Iran Produces Counterproposal to U.N. Nuclear Deal
The response would come as a letdown to the United States, Russia and France, which earlier in the week had endorsed the U.N. plan aimed at allaying concerns about Iran’s potential to make a nuclear weapon.
While Iranian leaders did not reject the U.N. plan outright, state TV said Tehran was waiting for a response to its own counterproposal, the Associated Press reported.
“The Islamic Republic of Iran is waiting for a constructive and confidence building response to the clear proposal of buying fuel for the Tehran research reactor,” state TV quoted an unnamed source close to Iran’s negotiating team as saying Friday.
Tehran has denied allegations that its nuclear program is geared toward making a weapon and says it is instead intended for civilian energy uses.
The draft U.N. agreement brokered in Vienna would have required Iran to send 1.2 tons of low-enriched uranium — around 70 percent of its stockpile — to Russia in one batch by the end of the year, French Foreign Ministry spokesman Bernard Valero said Thursday, according to the AP.
After further enrichment in Russia, France would have converted the uranium into fuel rods that would be returned to Iran for use in the Tehran reactor, he said.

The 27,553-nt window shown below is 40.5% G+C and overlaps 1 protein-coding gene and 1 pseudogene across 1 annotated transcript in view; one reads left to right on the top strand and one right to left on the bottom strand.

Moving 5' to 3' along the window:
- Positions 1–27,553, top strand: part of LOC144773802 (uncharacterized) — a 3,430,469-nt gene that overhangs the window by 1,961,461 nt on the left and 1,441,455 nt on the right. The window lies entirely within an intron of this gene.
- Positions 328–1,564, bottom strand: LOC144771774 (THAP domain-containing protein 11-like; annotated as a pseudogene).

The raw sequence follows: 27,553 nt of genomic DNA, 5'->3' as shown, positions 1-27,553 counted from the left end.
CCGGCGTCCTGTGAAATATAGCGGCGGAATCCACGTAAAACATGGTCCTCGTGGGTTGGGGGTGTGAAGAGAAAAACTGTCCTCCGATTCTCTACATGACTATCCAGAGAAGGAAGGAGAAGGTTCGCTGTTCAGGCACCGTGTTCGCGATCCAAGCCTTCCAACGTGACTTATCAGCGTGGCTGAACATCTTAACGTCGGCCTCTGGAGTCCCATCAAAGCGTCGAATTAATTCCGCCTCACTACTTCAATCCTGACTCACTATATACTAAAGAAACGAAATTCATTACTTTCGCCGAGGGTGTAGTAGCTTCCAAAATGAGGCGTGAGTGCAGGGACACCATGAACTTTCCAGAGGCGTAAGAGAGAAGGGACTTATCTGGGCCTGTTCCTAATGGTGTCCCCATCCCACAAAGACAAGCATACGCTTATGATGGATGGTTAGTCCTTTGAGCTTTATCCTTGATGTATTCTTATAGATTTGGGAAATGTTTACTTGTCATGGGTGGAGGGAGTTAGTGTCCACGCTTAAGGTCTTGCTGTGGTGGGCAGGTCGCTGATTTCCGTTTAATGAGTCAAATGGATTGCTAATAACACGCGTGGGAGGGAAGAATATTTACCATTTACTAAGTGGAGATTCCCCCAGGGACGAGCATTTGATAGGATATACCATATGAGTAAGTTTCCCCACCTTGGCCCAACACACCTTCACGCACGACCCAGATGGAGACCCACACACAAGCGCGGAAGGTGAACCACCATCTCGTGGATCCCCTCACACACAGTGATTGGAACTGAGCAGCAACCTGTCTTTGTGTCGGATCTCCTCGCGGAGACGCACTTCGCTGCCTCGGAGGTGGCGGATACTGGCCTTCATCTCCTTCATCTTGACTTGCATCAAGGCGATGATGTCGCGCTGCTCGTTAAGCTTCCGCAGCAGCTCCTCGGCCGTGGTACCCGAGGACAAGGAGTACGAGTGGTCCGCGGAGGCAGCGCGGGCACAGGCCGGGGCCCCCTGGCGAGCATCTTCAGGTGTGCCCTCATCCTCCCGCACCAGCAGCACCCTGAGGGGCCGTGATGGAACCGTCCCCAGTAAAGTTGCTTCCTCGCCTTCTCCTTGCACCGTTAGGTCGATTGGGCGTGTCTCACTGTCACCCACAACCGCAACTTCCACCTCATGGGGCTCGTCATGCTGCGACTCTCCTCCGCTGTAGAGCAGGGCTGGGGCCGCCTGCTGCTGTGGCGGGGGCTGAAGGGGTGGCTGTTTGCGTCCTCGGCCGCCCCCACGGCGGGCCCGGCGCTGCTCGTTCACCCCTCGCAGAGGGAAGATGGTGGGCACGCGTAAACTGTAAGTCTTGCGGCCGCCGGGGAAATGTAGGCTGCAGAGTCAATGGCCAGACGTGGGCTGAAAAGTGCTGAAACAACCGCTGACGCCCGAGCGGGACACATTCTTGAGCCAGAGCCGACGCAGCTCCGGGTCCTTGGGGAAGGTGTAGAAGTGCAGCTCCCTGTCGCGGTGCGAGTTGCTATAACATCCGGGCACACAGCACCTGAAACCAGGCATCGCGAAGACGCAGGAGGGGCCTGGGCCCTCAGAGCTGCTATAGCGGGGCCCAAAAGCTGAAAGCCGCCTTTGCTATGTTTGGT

About 2,205 pounds is the generally accepted amount of low-enriched uranium needed to produce weapons-grade uranium for one nuclear bomb.
If no breakthrough comes by the end of the year, Western powers have indicated they will seek sanctions targeting its oil sector. But Russia and China, which both have veto power at the U.N. Security Council, oppose energy sanctions, saying they would be counter-productive and drive Iran into a corner, Reuters reported.
The U.N. Security Council has already approved three sets of sanctions against Iran for failing to suspend uranium enrichment.
Meanwhile on Sunday, four senior International Atomic Energy Agency inspectors are going to a uranium enrichment site near Qom that Iran revealed last month after three years of secrecy, according to Reuters. Iran says the facility, buried in a mountain near a military compound, will produce only low-enriched fuel for electricity.